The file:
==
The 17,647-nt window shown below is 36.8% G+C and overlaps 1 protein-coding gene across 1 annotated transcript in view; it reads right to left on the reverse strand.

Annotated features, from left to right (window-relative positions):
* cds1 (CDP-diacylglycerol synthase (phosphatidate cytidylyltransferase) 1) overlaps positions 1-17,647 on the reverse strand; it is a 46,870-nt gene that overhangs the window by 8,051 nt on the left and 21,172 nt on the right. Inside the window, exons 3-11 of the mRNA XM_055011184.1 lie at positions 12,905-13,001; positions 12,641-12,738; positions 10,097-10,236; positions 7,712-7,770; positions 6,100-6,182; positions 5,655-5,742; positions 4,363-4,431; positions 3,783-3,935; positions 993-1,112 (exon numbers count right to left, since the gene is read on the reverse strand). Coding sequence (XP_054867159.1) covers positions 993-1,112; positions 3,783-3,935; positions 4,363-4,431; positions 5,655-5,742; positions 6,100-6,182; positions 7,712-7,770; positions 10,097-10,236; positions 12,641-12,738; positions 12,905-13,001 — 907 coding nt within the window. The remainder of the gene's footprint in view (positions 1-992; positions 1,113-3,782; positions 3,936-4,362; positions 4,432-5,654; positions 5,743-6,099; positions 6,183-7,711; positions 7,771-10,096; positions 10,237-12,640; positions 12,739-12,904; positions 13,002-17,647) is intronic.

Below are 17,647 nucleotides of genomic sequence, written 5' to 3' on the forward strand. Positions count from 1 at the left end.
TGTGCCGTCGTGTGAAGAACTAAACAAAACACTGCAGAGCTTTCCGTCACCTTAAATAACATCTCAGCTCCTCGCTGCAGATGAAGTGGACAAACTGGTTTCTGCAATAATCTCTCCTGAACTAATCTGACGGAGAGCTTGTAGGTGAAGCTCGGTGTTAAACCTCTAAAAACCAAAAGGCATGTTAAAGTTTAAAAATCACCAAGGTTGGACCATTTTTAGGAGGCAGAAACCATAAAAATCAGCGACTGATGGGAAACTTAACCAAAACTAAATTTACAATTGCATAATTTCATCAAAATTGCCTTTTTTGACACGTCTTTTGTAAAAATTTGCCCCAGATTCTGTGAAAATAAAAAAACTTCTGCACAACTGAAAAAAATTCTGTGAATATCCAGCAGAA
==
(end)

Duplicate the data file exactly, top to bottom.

The 17,647-nt window shown below is 36.8% G+C and overlaps 1 protein-coding gene across 1 annotated transcript in view; it reads right to left on the reverse strand.

Annotated features, from left to right (window-relative positions):
* cds1 (CDP-diacylglycerol synthase (phosphatidate cytidylyltransferase) 1) overlaps positions 1-17,647 on the reverse strand; it is a 46,870-nt gene that overhangs the window by 8,051 nt on the left and 21,172 nt on the right. Inside the window, exons 3-11 of the mRNA XM_055011184.1 lie at positions 12,905-13,001; positions 12,641-12,738; positions 10,097-10,236; positions 7,712-7,770; positions 6,100-6,182; positions 5,655-5,742; positions 4,363-4,431; positions 3,783-3,935; positions 993-1,112 (exon numbers count right to left, since the gene is read on the reverse strand). Coding sequence (XP_054867159.1) covers positions 993-1,112; positions 3,783-3,935; positions 4,363-4,431; positions 5,655-5,742; positions 6,100-6,182; positions 7,712-7,770; positions 10,097-10,236; positions 12,641-12,738; positions 12,905-13,001 — 907 coding nt within the window. The remainder of the gene's footprint in view (positions 1-992; positions 1,113-3,782; positions 3,936-4,362; positions 4,432-5,654; positions 5,743-6,099; positions 6,183-7,711; positions 7,771-10,096; positions 10,237-12,640; positions 12,739-12,904; positions 13,002-17,647) is intronic.

Below are 17,647 nucleotides of genomic sequence, written 5' to 3' on the forward strand. Positions count from 1 at the left end.
TGTGCCGTCGTGTGAAGAACTAAACAAAACACTGCAGAGCTTTCCGTCACCTTAAATAACATCTCAGCTCCTCGCTGCAGATGAAGTGGACAAACTGGTTTCTGCAATAATCTCTCCTGAACTAATCTGACGGAGAGCTTGTAGGTGAAGCTCGGTGTTAAACCTCTAAAAACCAAAAGGCATGTTAAAGTTTAAAAATCACCAAGGTTGGACCATTTTTAGGAGGCAGAAACCATAAAAATCAGCGACTGATGGGAAACTTAACCAAAACTAAATTTACAATTGCATAATTTCATCAAAATTGCCTTTTTTGACACGTCTTTTGTAAAAATTTGCCCCAGATTCTGTGAAAATAAAAAAACTTCTGCACAACTGAAAAAAATTCTGTGAATATCCAGCAGAA